It was a very warm first week of November in the central and eastern US, with many record highs (including some monthly records) broken from Florida all the way up to Michigan. The weather pattern still isn’t a cold one, with three of our main teleconnections for North America pointing to a cool west and warm east, however this will change some as we head towards the end of the week; the question is, will this be enough of a change to allow for a good shot of below normal air to occur with possible snow, or will it just be enough of a change to knock temperatures back closer to normal after last week’s very warm conditions?
As we head towards mid-week, a very potent shortwave associated with a 150kt+ jet streak will eject out of the Rockies into the Plains and cause a strong lee cyclone to form and track towards the Great Lakes. The strong jet streak combined with a tight temperature gradient between cold with the trough moving out of the Rockies and persisting warmth over the southern and eastern US will allow this low to become quite deep as it tracks into the Great Lakes, possibly fostering an outbreak of severe thunderstorms and causing a large area of gusty winds behind the system:
If time permits I’ll have a post detailing this system Tuesday night (assuming it still looks to be a potentially potent severe threat), but the main impact in the bigger picture this storm will have is to re-enforce ridging over eastern Canada and then undercut it, causing a bit of a west-based –NAO block to form:
The parallel GFS ensembles (they’ll be operational at some point) show a decent little ridge over eastern Canada and the Davis Strait, which is enough to slow the trough down over the eastern US and force it a bit farther south. There MAY be enough cold air with this solution for perhaps some minor lake effect snow off of the Great Lakes and some upslope snow showers in the mountains in northern New England, but overall the –NAO is not very strong or well located for big East Coast storms moving forward, and there’s no real 50/50 low either…so essentially the upper low/trough continues to eventually move east under the ridge:
You can see by day 9 that the trough has moved northeast away from the US, showing that although there is a modest –NAO block, which doesn’t hurt, it really isn’t significant enough to have a major impact on the pattern in the day 6-10 timeframe…although it may slow down/amplify the trough enough for a couple days of below average temps over the Northeast. The 0z ECM and 12z GGEM ensembles agree with this evolution.
By this point in 9 days, the look from the GFS ensembles has improved some from current; although it’s not a classic block, there is some west based –NAO ridging, and higher heights over Siberia and the Davis Strait are extending into the Arctic and at least allowing the AO to trend to more neutral values; this downward AO trend is more a result of tropospheric influences than it’s due to any stratospheric activity, as the stratospheric polar vortex is currently very strong and strengthening (which isn’t uncommon for November). The next opportunity for some upwelling and weakening of the stratospheric vortex may come later this month (and I’ll try to look at that more next weekend). The Canadian and Euro ensembles in the day 8-9 timeframe do overall show a similar look:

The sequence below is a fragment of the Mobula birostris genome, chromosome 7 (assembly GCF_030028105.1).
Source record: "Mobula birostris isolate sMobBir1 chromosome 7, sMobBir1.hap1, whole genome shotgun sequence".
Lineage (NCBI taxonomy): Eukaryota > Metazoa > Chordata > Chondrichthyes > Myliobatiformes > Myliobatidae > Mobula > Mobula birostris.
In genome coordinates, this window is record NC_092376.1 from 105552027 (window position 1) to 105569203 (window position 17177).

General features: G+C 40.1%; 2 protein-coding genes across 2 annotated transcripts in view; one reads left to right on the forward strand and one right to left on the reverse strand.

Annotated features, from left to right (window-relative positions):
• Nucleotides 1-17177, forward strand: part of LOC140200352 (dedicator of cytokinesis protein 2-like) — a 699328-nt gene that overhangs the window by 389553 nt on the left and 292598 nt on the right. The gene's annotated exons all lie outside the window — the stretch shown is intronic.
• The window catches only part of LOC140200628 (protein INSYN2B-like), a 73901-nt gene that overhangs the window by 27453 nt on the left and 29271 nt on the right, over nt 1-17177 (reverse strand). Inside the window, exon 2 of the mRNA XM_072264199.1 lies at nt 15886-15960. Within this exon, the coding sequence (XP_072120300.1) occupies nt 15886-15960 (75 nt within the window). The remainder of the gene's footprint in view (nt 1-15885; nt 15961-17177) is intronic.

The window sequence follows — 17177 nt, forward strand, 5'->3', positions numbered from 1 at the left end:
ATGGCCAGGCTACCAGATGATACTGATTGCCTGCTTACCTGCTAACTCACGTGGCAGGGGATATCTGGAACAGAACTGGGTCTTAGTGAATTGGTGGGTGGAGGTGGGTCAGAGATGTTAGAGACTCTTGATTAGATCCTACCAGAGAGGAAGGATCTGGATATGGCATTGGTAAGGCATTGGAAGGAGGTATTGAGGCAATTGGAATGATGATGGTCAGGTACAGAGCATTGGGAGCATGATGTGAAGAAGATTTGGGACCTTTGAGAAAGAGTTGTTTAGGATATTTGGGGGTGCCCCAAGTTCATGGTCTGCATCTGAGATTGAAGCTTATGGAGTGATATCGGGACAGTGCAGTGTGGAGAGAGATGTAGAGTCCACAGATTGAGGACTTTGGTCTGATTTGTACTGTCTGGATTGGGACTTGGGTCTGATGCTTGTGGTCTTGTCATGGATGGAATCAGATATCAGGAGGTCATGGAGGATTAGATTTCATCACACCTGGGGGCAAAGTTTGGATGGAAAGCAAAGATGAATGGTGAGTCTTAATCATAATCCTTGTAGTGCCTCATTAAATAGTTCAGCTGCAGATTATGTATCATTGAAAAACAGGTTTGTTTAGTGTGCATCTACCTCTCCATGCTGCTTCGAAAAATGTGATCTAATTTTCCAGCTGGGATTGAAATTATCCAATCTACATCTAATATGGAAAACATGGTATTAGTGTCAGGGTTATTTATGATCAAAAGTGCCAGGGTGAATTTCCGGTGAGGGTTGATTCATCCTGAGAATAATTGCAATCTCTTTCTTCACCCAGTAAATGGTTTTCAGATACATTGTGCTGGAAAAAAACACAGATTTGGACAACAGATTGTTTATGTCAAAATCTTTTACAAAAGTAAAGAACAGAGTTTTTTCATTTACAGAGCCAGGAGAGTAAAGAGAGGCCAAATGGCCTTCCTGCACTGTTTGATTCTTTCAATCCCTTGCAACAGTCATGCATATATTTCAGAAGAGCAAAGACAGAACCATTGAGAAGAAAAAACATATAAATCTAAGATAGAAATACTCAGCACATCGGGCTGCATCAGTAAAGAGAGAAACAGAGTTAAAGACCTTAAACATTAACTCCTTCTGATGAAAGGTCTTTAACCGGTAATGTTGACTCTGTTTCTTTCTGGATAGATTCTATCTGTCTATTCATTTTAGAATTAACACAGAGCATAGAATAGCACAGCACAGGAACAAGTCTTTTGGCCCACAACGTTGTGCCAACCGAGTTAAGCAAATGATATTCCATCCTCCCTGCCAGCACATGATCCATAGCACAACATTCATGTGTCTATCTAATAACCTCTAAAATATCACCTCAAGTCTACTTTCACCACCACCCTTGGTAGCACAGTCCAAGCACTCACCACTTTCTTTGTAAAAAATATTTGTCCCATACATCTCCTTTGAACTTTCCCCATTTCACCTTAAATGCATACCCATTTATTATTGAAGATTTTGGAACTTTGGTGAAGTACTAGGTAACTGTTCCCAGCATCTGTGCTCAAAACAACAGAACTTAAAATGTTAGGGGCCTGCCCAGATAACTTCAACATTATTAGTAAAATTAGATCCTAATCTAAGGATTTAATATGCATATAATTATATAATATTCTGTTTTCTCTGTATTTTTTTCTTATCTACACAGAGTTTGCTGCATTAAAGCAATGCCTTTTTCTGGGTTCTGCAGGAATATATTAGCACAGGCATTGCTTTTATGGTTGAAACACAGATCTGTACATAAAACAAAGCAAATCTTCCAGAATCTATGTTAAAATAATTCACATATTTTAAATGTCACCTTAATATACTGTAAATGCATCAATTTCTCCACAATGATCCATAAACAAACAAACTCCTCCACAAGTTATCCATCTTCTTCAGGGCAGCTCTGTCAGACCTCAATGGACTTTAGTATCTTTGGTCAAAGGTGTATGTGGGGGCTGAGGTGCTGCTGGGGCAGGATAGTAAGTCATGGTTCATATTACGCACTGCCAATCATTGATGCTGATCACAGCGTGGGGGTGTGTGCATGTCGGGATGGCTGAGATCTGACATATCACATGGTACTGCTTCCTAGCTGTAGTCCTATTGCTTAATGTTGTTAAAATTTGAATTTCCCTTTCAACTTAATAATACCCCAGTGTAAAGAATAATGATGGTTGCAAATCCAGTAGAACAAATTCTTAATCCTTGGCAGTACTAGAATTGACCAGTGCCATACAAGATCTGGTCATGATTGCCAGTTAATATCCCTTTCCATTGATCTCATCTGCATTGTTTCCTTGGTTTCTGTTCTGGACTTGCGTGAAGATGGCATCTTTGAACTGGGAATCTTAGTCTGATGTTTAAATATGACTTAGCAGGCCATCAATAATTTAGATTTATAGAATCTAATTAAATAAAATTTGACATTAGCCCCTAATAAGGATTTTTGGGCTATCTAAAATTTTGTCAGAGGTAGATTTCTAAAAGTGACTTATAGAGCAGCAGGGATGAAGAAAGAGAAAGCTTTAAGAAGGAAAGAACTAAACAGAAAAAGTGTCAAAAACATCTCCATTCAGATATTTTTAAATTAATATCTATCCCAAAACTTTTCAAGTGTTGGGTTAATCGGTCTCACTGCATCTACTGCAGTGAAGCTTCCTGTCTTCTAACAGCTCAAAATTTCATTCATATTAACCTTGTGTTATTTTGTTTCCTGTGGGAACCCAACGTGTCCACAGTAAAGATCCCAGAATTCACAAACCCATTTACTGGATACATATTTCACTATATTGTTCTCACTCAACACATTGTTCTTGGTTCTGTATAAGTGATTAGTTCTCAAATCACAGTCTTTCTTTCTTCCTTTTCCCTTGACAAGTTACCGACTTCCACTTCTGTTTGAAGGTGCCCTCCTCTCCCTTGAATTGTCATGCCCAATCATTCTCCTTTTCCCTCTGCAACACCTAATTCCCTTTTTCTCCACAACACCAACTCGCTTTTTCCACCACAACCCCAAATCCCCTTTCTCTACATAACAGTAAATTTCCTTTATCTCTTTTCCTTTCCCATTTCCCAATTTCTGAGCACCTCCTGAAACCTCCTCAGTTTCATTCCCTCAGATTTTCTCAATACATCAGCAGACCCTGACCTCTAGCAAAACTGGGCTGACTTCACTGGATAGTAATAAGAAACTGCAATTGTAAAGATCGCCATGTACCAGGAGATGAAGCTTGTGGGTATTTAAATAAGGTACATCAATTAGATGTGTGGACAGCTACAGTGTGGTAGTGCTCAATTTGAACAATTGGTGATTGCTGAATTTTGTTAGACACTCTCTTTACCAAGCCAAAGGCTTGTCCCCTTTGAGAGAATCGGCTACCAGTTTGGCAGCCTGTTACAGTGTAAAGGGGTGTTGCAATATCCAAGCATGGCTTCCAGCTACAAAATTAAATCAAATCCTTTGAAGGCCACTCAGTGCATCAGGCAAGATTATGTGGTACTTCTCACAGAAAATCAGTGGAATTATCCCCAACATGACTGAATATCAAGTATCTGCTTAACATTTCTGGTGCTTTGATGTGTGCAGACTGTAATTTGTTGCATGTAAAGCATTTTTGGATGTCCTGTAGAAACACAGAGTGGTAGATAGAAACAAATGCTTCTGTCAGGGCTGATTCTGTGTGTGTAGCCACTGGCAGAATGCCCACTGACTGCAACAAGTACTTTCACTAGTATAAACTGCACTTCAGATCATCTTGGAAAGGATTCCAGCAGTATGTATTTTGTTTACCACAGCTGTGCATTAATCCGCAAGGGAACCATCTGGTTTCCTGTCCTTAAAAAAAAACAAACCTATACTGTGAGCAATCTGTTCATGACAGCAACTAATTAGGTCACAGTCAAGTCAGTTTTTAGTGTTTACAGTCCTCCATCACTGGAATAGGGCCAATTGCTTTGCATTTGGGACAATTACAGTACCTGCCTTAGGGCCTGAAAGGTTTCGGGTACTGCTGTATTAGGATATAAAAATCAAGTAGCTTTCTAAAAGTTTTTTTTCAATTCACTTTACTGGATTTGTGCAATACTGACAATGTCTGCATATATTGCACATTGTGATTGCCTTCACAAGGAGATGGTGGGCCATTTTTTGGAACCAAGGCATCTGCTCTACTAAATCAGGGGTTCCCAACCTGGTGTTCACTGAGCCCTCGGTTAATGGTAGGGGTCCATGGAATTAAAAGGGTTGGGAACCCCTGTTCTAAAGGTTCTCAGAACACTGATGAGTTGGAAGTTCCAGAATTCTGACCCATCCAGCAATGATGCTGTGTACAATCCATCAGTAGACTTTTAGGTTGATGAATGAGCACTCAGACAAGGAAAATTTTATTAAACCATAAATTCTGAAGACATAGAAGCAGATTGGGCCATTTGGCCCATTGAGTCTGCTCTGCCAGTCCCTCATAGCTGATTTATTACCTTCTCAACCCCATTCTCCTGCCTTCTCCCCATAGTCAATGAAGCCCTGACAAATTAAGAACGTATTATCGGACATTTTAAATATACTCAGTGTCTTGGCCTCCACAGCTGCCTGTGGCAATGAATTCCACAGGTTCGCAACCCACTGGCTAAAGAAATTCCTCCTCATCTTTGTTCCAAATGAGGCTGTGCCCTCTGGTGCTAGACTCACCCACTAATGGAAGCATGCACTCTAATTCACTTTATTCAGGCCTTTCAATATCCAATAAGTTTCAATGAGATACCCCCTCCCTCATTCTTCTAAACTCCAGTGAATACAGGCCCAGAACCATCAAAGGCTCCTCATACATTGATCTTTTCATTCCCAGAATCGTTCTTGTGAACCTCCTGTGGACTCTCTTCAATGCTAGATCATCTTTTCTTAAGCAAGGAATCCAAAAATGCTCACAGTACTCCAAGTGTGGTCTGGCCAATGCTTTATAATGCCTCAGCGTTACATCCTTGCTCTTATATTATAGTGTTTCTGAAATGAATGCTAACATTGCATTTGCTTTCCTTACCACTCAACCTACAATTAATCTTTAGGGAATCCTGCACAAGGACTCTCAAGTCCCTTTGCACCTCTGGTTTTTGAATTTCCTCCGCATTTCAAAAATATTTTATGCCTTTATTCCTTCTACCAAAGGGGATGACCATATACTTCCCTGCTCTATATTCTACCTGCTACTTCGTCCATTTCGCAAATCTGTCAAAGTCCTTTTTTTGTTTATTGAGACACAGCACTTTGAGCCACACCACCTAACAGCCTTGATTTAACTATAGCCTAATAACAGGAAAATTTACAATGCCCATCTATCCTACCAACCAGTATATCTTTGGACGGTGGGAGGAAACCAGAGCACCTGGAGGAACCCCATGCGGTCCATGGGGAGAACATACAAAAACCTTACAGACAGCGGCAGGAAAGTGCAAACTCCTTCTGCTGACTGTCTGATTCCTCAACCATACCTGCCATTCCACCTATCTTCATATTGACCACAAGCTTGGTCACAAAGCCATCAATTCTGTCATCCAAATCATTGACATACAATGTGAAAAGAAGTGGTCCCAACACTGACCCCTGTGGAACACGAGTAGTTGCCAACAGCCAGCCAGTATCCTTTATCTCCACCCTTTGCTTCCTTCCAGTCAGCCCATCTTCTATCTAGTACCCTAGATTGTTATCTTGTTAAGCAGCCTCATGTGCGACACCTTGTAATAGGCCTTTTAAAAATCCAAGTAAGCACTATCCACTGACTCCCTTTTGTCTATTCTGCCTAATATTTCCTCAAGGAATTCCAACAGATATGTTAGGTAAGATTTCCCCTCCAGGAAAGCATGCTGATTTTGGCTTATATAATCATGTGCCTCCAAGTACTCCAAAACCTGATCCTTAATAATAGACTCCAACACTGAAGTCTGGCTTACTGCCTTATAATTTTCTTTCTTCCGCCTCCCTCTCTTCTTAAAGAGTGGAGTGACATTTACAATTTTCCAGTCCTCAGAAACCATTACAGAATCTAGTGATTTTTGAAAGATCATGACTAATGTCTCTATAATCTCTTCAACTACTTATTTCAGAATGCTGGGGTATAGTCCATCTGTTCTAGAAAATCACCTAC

The ESRL GFS ensemble based teleconnection graphs do show the improvement in the NAO department over the next 7-10 days, but also show the issue, that is also plainly visible on the images above too:
Although the Atlantic and Arctic improve slightly, the Pacific remains rather putrid for eastern US cold for at least the next 10 days. The PNA remains negative, indicative of higher heights near the Aleutians and lower heights along the west coast, while the EPO remains positive, indicative of troughing over the Gulf of Alaska and Alaska, which floods much of the continent with mild Pacific air. The WPO being positive isn’t as much of a kiss of death if the low height anomaly with it ends up a little farther south or west towards northeast Asia, however this isn’t the case over at least the next 10 days. Basically, these indices are telling us that a small black hole will form over Alaska and the Gulf of Alaska over the next week and a half at least, which will flood the continent with mild Pacific air…so any marginal NAO help probably won’t be able to overcome this and allow for sustained cold in the east. In fact, it wouldn’t surprise me with such a strongly negative PNA that the week of the 16th at least starts warmer than average in the east after a few days of cooler weather centered on next weekend.
Last week I discussed how tropical forcing was becoming stronger from the Indian Ocean, and this has remained the case this week. This supports higher heights over a good portion of the northern Pacific and troughing over the western US. There is a bit of change this week as some convection has begun re-flaring in the Pacific just east of the Dateline, although the Indian Ocean convection has generally been stronger and more persistent this week. Here’s what the global jet stream looks like: